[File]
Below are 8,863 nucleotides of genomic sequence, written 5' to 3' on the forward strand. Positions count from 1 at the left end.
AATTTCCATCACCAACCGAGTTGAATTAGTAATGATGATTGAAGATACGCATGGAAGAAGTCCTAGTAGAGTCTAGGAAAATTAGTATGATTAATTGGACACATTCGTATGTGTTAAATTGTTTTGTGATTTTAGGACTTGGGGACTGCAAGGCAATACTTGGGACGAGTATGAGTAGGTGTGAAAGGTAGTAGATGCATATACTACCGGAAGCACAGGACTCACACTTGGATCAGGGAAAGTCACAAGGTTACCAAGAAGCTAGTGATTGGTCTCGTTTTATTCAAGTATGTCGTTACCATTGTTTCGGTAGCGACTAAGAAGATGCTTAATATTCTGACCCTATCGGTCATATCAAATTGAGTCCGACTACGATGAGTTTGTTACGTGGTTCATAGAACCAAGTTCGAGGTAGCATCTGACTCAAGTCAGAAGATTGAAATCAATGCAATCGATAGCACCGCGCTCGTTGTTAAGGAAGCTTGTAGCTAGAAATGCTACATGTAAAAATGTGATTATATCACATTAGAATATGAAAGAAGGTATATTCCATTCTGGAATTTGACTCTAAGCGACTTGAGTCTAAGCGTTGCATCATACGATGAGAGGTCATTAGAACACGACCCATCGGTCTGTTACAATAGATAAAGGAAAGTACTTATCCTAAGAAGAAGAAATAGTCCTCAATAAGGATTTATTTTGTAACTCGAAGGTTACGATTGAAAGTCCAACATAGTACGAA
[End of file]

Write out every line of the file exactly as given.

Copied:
Below are 8,863 nucleotides of genomic sequence, written 5' to 3' on the forward strand. Positions count from 1 at the left end.
AATTTCCATCACCAACCGAGTTGAATTAGTAATGATGATTGAAGATACGCATGGAAGAAGTCCTAGTAGAGTCTAGGAAAATTAGTATGATTAATTGGACACATTCGTATGTGTTAAATTGTTTTGTGATTTTAGGACTTGGGGACTGCAAGGCAATACTTGGGACGAGTATGAGTAGGTGTGAAAGGTAGTAGATGCATATACTACCGGAAGCACAGGACTCACACTTGGATCAGGGAAAGTCACAAGGTTACCAAGAAGCTAGTGATTGGTCTCGTTTTATTCAAGTATGTCGTTACCATTGTTTCGGTAGCGACTAAGAAGATGCTTAATATTCTGACCCTATCGGTCATATCAAATTGAGTCCGACTACGATGAGTTTGTTACGTGGTTCATAGAACCAAGTTCGAGGTAGCATCTGACTCAAGTCAGAAGATTGAAATCAATGCAATCGATAGCACCGCGCTCGTTGTTAAGGAAGCTTGTAGCTAGAAATGCTACATGTAAAAATGTGATTATATCACATTAGAATATGAAAGAAGGTATATTCCATTCTGGAATTTGACTCTAAGCGACTTGAGTCTAAGCGTTGCATCATACGATGAGAGGTCATTAGAACACGACCCATCGGTCTGTTACAATAGATAAAGGAAAGTACTTATCCTAAGAAGAAGAAATAGTCCTCAATAAGGATTTATTTTGTAACTCGAAGGTTACGATTGAAAGTCCAACATAGTACGAA